Eilish Hardiman said she is going to look at every aspect of how non-medical springs were used in the case of three patients.

Sinn Féin health spokesman David Cullinane said the revelations about Temple Street is “a dark day for children health services. He counted nine apologies. “I can guarantee there will be more apologies coming into the days and weeks ahead,” he said.

Mr Cullinane said another apology is needed for not publishing the original two reports in full into spinal surgery at the hospital.

“Reports need to be published in full, all reports,” she said.

Ms Hardiman said they decided to publish the two reports in one report, but they were not trying to hide anything.


Children’s Health Ireland chief executive Eilísh Hardiman has apologized to the children and their families who were the subject of a clinical review of surgeries carried out at Temple Street Hospital.

Ms Hardiman told the Oireachtas Committee on Health that they were “deeply sorry” and “apologise unreservedly” to the families involved.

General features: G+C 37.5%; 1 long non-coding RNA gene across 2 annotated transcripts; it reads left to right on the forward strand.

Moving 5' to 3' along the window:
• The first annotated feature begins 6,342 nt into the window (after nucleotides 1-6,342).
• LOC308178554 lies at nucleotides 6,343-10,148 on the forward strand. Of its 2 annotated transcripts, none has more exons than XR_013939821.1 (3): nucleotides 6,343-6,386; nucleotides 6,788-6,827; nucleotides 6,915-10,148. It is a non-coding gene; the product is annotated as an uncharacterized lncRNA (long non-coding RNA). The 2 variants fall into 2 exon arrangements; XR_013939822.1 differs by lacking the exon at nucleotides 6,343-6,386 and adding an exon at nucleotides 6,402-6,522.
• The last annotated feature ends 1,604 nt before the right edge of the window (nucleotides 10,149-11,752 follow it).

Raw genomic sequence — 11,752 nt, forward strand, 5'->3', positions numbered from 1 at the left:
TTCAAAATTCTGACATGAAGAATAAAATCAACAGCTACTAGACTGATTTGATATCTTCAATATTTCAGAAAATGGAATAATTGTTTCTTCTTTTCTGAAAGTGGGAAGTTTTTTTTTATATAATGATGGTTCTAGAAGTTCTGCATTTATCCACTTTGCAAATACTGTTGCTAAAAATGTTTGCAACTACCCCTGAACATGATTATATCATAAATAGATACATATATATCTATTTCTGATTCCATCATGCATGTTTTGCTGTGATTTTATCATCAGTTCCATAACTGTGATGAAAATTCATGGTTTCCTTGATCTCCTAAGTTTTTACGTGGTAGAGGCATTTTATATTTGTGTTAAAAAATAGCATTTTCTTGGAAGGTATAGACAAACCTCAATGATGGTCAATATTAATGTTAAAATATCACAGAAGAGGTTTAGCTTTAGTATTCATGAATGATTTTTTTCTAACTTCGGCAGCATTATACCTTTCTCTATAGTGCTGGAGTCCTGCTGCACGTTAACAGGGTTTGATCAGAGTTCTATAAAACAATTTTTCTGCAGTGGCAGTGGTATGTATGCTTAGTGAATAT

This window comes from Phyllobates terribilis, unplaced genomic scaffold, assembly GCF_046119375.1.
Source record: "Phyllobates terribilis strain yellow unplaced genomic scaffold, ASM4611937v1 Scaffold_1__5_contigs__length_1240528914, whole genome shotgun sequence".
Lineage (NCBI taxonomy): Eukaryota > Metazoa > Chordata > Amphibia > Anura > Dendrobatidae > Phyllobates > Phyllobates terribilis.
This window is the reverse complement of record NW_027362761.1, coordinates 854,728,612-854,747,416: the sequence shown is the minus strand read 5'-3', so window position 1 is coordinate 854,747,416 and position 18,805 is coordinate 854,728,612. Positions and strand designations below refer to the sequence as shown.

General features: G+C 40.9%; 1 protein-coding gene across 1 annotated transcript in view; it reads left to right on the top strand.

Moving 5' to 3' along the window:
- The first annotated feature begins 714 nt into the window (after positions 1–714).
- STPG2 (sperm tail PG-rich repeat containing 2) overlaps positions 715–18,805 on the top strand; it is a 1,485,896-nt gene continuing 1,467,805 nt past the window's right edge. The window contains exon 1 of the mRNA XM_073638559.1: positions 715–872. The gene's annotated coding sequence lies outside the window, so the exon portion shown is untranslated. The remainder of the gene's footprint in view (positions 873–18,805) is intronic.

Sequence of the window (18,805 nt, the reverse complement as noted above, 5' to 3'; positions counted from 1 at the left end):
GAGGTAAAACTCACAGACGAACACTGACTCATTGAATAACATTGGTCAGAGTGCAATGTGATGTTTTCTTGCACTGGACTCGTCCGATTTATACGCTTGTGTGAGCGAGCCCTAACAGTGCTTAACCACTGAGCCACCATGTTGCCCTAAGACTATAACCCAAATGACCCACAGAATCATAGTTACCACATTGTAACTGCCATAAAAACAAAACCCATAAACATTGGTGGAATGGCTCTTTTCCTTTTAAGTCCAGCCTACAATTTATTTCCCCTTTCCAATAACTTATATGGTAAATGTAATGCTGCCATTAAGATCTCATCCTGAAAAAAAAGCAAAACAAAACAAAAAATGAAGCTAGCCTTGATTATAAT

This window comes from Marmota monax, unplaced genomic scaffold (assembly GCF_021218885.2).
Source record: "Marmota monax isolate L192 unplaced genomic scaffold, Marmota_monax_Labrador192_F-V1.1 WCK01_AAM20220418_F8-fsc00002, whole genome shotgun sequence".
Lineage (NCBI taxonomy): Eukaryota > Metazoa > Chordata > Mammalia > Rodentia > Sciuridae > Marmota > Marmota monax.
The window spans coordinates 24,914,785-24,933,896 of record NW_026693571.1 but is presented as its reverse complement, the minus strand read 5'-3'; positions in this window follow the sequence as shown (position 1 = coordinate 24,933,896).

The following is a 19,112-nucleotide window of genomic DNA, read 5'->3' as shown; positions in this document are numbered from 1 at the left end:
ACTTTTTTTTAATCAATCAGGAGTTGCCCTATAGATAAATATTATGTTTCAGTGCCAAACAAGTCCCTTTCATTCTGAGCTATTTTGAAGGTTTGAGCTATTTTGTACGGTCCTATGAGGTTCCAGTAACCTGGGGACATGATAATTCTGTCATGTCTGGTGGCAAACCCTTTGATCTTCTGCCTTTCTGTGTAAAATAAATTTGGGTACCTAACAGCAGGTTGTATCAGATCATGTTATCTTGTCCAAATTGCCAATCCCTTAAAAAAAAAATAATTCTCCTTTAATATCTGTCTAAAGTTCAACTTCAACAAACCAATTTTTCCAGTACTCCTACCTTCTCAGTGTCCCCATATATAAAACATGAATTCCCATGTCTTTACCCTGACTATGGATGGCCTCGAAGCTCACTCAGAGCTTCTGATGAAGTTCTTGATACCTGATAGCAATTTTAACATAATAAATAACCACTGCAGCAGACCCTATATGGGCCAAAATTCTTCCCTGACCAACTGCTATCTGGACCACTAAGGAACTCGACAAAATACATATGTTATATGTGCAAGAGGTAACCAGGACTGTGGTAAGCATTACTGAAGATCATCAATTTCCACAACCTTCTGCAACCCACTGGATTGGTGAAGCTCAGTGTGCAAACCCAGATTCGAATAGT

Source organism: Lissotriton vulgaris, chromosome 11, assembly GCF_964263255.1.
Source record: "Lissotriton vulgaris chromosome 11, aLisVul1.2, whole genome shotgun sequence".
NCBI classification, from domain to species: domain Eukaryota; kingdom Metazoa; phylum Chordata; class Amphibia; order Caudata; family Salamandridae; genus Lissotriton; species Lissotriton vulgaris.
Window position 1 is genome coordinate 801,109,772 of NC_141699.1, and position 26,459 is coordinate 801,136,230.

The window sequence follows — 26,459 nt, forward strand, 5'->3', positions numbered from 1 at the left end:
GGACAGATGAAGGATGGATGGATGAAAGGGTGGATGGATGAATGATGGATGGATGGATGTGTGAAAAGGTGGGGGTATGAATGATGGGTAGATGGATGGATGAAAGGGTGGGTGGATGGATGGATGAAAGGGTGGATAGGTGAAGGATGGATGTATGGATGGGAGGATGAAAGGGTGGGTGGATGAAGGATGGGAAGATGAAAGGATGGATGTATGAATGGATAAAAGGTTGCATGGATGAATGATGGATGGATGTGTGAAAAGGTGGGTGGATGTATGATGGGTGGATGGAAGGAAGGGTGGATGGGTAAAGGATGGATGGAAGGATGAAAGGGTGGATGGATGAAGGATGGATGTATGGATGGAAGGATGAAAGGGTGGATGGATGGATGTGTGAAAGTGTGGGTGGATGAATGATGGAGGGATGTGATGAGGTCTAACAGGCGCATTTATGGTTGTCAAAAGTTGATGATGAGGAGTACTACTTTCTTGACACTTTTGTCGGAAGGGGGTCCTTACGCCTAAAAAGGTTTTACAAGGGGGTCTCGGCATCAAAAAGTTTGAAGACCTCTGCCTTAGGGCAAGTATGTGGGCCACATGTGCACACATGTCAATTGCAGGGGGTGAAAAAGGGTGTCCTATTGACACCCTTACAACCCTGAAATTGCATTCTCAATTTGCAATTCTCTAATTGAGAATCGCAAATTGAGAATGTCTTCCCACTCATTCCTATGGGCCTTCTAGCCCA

In her opening statement, she described the use of non-medical grade devices implanted in three children as a “shocking litany of events”.

It is “unheard of”, she suggested, that any clinicial wound use a non-medical grade device. “It is simply not done.

“No approval was granted and none would be granted for a non-medical grade devise to be implanted.

“Things happened at CHI in Temple Street that should not have happened. Decisions were made, certain procedures were carried out, children were subjected to higher than-expected unplanned return trips to theatre and, alarmingly unapproved, non-medical grade devices were implanted in three children.

“Without in any way seeking to qualify the apologies that we have given, it should be said that complex spinal surgery in Spina Bifida children, unfortunately, has high complication rates. However, in these cases the level of infection was above what would have been expected and is unacceptable.”